I’ve been in this spot before, willing to channel my faith in Wesley into a national semifinal prediction. The Wolverines have emerged from the most loaded bracket of the bunch and have taken down some of the nation’s top polled teams in Linfield and Mary Hardin-Baylor. And they did it in distinctly different ways, playing to the pressure of the moment and coming up big when it was needed. Wesley signal-caller Shane McSweeny is as great a runner as he is a passer, and it’ll be interesting to see how he fares against one of the most statistically stingy run defenses in the country. And Mount’s pass defense benefits from the likes of Nick Driskill, probably the nation’s scariest guy to throw the ball near. Those defensive elements from Mount take away a lot of Wesley’s strength. However, Mount today isn’t the Mount of last year; or of the year before when Cecil Shorts turned a tight matchup against Wesley into a rout. The question that has to be asked is: Is Wesley capable of taking itself to the championship level? They’ve been so close so often since 2005. This is their moment. It won’t be easy, but nothing has been for them this postseason. I’m colorblind, so I probably won’t be able to tell the difference, but the Stagg Bowl will be purple and navy this year.
Keith’s take: Mount Union 20, Wesley 17
I requested and was promised video from both schools here too, but the DVDs never arrived. Because I’m located so close to Dover, I’ve seen Wesley twice this season, and because I didn’t have DirecTV and Sports Time Ohio, I’ve seen less Mount Union than usual. I wanted to be careful not to pick Wesley just because I know more about them. There are two variables here that could greatly sway the outcome: Which QB takes snaps for Mount Union, and which personality Wesley takes on. Neal Seaman, Matt Piloto and freshman Kevin Burke all played for the Purple Raiders last week, and it’s hard to speculate which one they’d be best off with against Wesley. Meanwhile, Wolverines QB Shane McSweeny — the nation’s fourth-most efficient passer and one of its most versatile quarterbacks — has taken care of the ball all season, never throwing more than one interception in a game. He’s thrown 13 TD passes and two interceptions in three playoff wins, against by far the best competition any of the semifinalists have played. That’s key, because the Purple Raiders are famously successful when winning the turnover battle — 162-1 since 1990, with the loss coming in the 1995 playoffs. So we’ve got two major themes: How Charles Dieseul, Nick Driskill and a smothering defense deals with the multiple threats of McSweeny, the big body of tight end Sean McAndrew and the speed of Wesley’s Steven Koudoussou and Matt Barile. And then how Wesley’s defense — equally adept at smothering teams — functions against Mount Union’s not-as-dynamic-as-usual offense. The Wolverines played great halves against Linfield and Mary Hardin-Baylor; they’ll need to play four great quarters to slow RB Jeremy Murray and the Purple Raiders’ offense. Are the poor tackling, penalty-prone Wolverines going to show up in Alliance, or are the sharp, multitalented, inspired-by-Ben Knapp Wolverines going to be there? I could honestly see a St. Thomas-Wesley Stagg Bowl, and it would be refreshing for D-III to shake things up a little. But I’ve learned my lesson being wrong over the years. In a game in Alliance, the safe pick is the Purple Raiders.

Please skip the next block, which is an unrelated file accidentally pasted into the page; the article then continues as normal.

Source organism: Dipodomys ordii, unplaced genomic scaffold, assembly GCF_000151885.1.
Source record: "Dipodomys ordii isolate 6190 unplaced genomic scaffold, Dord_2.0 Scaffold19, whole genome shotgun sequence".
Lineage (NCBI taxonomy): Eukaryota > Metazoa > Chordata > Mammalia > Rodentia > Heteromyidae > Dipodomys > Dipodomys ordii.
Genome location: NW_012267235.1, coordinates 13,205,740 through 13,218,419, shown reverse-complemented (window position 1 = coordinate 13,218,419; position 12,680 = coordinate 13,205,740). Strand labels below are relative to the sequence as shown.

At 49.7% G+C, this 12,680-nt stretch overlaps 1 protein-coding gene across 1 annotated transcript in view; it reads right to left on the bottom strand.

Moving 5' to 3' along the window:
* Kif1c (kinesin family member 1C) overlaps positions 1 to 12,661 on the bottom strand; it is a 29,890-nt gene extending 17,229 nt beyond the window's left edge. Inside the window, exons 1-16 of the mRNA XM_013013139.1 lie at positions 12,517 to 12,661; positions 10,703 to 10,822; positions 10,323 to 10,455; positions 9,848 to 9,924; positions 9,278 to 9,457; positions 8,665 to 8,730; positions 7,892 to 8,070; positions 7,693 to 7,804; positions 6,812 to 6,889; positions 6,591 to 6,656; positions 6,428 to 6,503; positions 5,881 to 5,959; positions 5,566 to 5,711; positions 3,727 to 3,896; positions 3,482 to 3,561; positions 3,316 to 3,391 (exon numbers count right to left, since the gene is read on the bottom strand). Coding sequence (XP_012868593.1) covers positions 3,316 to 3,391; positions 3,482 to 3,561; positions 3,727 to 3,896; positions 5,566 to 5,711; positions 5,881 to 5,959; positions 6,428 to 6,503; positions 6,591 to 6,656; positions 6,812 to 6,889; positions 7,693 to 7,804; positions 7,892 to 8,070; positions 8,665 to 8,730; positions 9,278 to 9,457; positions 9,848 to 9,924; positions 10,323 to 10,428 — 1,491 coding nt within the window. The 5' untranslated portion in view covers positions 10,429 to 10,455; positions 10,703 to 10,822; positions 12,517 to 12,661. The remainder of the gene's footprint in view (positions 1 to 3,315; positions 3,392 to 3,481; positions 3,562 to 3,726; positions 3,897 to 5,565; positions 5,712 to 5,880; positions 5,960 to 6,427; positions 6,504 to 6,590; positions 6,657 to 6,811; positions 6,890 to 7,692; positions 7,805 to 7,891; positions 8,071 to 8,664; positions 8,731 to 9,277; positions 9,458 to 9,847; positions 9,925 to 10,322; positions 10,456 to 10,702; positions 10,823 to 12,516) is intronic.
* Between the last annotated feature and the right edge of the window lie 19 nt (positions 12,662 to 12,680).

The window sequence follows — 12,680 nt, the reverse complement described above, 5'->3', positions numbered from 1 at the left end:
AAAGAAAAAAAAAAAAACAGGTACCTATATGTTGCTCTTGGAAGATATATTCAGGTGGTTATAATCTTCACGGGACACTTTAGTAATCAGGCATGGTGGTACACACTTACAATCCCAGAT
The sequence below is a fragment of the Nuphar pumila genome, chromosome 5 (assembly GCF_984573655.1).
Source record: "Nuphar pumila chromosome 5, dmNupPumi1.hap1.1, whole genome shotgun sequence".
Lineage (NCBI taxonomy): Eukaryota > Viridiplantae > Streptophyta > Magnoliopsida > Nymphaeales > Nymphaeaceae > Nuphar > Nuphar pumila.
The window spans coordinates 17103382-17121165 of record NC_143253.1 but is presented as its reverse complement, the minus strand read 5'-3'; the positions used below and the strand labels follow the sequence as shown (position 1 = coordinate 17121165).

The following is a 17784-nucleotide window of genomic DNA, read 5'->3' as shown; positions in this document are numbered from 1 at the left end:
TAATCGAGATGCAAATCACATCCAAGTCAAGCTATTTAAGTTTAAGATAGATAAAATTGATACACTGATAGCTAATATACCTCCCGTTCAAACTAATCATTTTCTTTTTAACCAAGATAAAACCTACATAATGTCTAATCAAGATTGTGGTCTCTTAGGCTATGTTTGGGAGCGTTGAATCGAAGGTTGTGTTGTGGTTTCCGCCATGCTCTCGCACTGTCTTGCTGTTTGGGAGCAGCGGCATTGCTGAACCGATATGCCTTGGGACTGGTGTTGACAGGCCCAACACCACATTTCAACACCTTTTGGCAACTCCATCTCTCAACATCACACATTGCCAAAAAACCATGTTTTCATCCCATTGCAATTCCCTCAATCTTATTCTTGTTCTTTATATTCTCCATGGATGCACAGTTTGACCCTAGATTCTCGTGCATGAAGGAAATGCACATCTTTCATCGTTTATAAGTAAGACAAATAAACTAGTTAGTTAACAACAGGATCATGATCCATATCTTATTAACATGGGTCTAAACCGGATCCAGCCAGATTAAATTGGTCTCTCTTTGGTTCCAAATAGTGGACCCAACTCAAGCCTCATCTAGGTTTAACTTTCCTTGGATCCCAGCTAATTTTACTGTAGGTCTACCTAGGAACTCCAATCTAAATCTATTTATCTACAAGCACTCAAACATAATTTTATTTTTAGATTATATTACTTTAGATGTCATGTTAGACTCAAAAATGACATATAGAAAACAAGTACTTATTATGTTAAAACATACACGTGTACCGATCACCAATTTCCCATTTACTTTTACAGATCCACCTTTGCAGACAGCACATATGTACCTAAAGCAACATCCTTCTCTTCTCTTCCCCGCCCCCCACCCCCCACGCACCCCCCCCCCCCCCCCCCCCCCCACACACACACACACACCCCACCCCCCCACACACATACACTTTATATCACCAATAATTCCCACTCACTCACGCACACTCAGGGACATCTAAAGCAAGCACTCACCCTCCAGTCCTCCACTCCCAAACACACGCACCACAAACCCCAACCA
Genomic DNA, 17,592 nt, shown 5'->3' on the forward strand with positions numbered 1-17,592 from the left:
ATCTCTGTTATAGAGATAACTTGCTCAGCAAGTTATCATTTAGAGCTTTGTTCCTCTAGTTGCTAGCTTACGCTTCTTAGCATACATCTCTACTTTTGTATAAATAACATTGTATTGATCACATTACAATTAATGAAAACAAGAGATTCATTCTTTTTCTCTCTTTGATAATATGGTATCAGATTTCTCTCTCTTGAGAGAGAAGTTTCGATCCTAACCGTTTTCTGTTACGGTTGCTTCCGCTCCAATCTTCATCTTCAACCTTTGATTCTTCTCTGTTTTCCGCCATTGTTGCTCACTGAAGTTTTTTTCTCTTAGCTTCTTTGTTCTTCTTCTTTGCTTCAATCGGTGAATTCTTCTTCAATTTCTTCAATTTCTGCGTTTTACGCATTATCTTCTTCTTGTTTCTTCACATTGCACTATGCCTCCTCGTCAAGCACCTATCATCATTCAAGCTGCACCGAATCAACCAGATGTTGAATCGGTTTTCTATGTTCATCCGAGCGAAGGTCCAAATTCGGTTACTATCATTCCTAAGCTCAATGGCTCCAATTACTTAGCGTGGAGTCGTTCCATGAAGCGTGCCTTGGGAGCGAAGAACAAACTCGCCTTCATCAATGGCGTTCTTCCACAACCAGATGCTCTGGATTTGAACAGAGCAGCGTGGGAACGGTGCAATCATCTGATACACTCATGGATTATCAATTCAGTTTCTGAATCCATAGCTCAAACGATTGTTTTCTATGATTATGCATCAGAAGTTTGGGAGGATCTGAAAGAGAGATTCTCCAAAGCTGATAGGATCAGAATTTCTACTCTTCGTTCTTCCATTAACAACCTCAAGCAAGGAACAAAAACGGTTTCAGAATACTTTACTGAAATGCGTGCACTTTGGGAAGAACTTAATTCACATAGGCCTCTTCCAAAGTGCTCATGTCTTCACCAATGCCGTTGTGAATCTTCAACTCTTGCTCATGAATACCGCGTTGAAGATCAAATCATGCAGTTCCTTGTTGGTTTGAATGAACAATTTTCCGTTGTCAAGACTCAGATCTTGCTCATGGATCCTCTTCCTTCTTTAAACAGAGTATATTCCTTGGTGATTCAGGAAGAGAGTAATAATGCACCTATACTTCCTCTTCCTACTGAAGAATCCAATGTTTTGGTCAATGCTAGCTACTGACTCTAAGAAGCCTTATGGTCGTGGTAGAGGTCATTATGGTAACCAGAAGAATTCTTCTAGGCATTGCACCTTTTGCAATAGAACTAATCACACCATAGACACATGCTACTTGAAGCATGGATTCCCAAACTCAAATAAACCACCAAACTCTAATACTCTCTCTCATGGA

Pat’s take: Mount Union 16, Wesley 13
I still like Mount Union’s chances of winning with defense, even if they are indeed down to their third-string quarterback. The defense should play well enough, especially the front six, to keep Wesley’s offense in check. I agree this is Wesley’s best chance, but I am not sure that is enough here. Keeping Shane McSweeny contained is the key to stopping the Wesley offense, granted, but I think it’s also time to give the Purple Raiders special teams some shine as well. If Hobart and Kean can put Wesley in bad spots with special teams plays, couldn’t Mount Union also? Enough offense will come. Mount Union can’t score like Linfield or Mary Hardin-Baylor, but won’t need to either.
Can Bethel make the leap past Mount Union and into the Stagg Bowl?